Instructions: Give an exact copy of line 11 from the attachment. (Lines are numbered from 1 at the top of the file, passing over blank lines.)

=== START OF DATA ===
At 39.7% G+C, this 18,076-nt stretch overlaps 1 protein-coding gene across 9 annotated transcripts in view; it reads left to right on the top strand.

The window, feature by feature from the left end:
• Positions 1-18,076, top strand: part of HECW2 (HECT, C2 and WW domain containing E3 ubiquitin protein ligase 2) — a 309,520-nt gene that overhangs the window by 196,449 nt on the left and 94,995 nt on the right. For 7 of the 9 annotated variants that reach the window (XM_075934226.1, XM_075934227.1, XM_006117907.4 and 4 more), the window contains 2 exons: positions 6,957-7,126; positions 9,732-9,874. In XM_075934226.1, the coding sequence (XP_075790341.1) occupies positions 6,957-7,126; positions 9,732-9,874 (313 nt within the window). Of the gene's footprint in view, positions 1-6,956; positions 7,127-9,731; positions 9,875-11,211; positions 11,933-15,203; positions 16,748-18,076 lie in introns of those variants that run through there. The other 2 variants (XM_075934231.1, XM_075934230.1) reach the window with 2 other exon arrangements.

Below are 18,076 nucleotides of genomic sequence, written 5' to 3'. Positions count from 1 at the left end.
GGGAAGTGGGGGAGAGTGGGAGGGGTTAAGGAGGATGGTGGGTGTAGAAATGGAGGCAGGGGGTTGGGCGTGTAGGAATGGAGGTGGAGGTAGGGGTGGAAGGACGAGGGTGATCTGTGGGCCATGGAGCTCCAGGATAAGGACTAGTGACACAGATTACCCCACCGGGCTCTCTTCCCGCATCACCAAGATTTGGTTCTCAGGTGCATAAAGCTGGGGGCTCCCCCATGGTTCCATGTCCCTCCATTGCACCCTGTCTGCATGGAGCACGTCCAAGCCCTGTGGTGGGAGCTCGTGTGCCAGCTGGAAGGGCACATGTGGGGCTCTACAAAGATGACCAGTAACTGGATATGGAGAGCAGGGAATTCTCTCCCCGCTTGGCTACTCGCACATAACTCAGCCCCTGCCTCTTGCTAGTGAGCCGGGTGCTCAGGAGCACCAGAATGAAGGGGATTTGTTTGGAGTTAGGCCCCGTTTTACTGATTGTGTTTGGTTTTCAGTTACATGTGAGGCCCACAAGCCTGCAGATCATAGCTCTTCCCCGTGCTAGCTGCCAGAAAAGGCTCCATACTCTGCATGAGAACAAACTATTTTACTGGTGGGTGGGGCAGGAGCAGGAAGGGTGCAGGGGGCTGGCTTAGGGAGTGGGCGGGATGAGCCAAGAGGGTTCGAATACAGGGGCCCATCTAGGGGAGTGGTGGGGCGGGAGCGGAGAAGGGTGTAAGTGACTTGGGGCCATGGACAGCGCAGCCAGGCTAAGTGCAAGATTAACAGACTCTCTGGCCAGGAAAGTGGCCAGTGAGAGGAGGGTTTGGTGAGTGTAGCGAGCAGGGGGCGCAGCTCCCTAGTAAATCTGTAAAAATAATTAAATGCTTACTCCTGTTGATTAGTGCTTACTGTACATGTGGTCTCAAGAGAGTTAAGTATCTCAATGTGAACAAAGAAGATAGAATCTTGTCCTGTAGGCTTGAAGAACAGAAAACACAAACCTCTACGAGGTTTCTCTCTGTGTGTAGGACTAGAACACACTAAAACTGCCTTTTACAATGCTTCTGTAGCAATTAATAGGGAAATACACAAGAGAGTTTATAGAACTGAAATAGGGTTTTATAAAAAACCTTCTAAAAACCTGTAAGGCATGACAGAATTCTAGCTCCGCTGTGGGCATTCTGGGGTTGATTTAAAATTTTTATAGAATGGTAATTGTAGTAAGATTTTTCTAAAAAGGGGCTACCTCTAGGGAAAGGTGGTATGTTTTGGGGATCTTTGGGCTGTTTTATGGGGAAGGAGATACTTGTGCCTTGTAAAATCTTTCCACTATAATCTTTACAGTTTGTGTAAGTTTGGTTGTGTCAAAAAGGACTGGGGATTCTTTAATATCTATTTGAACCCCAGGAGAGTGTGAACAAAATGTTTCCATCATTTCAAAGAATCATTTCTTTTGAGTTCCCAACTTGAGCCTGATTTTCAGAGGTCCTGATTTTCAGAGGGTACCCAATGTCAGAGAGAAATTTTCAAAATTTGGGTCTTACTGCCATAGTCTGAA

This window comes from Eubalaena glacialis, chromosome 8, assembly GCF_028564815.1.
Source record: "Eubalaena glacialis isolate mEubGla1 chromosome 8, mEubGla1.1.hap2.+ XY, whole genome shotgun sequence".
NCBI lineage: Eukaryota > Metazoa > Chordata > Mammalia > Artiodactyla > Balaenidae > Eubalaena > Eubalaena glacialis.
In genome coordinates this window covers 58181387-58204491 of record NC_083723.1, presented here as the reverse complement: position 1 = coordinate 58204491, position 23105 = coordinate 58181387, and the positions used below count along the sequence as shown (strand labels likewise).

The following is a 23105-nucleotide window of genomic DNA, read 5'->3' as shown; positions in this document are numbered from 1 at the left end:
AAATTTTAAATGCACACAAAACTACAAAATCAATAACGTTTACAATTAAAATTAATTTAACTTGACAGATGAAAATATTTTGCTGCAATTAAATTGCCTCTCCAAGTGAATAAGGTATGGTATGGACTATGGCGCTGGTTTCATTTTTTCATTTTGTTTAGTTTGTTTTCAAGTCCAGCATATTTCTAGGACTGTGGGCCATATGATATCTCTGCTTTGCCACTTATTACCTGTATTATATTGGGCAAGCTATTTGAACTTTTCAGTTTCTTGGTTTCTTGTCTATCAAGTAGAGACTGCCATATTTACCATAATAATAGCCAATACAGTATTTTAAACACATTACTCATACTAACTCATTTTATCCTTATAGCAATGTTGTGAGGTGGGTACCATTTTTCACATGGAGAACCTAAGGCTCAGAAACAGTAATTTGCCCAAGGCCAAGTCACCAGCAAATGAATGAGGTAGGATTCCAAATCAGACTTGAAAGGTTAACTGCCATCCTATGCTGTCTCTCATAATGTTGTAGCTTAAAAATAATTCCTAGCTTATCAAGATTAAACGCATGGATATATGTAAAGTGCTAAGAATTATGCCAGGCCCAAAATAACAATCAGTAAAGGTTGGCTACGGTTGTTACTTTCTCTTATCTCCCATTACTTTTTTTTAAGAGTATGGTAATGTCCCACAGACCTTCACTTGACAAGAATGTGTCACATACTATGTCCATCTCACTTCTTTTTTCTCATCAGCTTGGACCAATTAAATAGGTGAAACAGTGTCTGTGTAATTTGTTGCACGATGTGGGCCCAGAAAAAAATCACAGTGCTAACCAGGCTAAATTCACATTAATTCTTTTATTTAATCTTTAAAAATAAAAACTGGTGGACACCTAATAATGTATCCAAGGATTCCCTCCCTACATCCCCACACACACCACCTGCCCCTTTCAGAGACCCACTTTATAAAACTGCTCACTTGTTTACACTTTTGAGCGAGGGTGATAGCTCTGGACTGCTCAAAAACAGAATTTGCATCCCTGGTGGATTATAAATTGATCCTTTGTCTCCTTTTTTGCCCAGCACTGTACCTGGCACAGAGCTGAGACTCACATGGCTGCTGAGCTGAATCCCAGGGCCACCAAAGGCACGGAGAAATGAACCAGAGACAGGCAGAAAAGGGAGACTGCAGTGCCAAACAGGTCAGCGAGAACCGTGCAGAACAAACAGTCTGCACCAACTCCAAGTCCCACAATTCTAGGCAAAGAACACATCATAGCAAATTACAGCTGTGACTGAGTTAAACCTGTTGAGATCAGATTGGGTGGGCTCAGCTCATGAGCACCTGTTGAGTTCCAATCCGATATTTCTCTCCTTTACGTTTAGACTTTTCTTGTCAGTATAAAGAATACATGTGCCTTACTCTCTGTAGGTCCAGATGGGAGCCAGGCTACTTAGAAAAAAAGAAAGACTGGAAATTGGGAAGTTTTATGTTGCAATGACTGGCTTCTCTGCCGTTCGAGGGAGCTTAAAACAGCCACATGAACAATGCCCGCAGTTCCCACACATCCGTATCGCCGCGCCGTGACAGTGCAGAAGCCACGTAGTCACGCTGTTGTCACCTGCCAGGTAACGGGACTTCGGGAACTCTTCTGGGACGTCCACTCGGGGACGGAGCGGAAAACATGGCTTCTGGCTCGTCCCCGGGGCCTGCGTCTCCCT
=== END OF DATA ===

AAATTTTAAATGCACACAAAACTACAAAATCAATAACGTTTACAATTAAAATTAATTTAACTTGACAGATGAAAATATTTTGCTGCAATTAAATTGCCTCTCCAAGTGAATAAGGTATGGTATGGACTATGGCGCTGGTTTCATTTTTTCATTTTGTTTAGTTTGTTTTCAAGTCCAGCATATTTCTAGGACTGTGGGCCATATGATATCTCTGCTTTGCCACTTATTACCTGTATTATATTGGGCAAGCTATTTGAACTTTTCAGTTTCTTGGTTTCTTGTCTATCAAGTAGAGACTGCCATATTTACCATAATAATAGCCAATACAGTATTTTAAACACATTACTCATACTAACTCATTTTATCCTTATAGCAATGTTGTGAGGTGGGTACCATTTTTCACATGGAGAACCTAAGGCTCAGAAACAGTAATTTGCCCAAGGCCAAGTCACCAGCAAATGAATGAGGTAGGATTCCAAATCAGACTTGAAAGGTTAACTGCCATCCTATGCTGTCTCTCATAATGTTGTAGCTTAAAAATAATTCCTAGCTTATCAAGATTAAACGCATGGATATATGTAAAGTGCTAAGAATTATGCCAGGCCCAAAATAACAATCAGTAAAGGTTGGCTACGGTTGTTACTTTCTCTTATCTCCCATTACTTTTTTTTAAGAGTATGGTAATGTCCCACAGACCTTCACTTGACAAGAATGTGTCACATACTATGTCCATCTCACTTCTTTTTTCTCATCAGCTTGGACCAATTAAATAGGTGAAACAGTGTCTGTGTAATTTGTTGCACGATGTGGGCCCAGAAAAAAATCACAGTGCTAACCAGGCTAAATTCACATTAATTCTTTTATTTAATCTTTAAAAATAAAAACTGGTGGACACCTAATAATGTATCCAAGGATTCCCTCCCTACATCCCCACACACACCACCTGCCCCTTTCAGAGACCCACTTTATAAAACTGCTCACTTGTTTACACTTTTGAGCGAGGGTGATAGCTCTGGACTGCTCAAAAACAGAATTTGCATCCCTGGTGGATTATAAATTGATCCTTTGTCTCCTTTTTTGCCCAGCACTGTACCTGGCACAGAGCTGAGACTCACATGGCTGCTGAGCTGAATCCCAGGGCCACCAAAGGCACGGAGAAATGAACCAGAGACAGGCAGAAAAGGGAGACTGCAGTGCCAAACAGGTCAGCGAGAACCGTGCAGAACAAACAGTCTGCACCAACTCCAAGTCCCACAATTCTAGGCAAAGAACACATCATAGCAAATTACAGCTGTGACTGAGTTAAACCTGTTGAGATCAGATTGGGTGGGCTCAGCTCATGAGCACCTGTTGAGTTCCAATCCGATATTTCTCTCCTTTACGTTTAGACTTTTCTTGTCAGTATAAAGAATACATGTGCCTTACTCTCTGTAGGTCCAGATGGGAGCCAGGCTACTTAGAAAAAAAGAAAGACTGGAAATTGGGAAGTTTTATGTTGCAATGACTGGCTTCTCTGCCGTTCGAGGGAGCTTAAAACAGCCACATGAACAATGCCCGCAGTTCCCACACATCCGTATCGCCGCGCCGTGACAGTGCAGAAGCCACGTAGTCACGCTGTTGTCACCTGCCAGGTAACGGGACTTCGGGAACTCTTCTGGGACGTCCACTCGGGGACGGAGCGGAAAACATGGCTTCTGGCTCGTCCCCGGGGCCTGCGTCTCCCT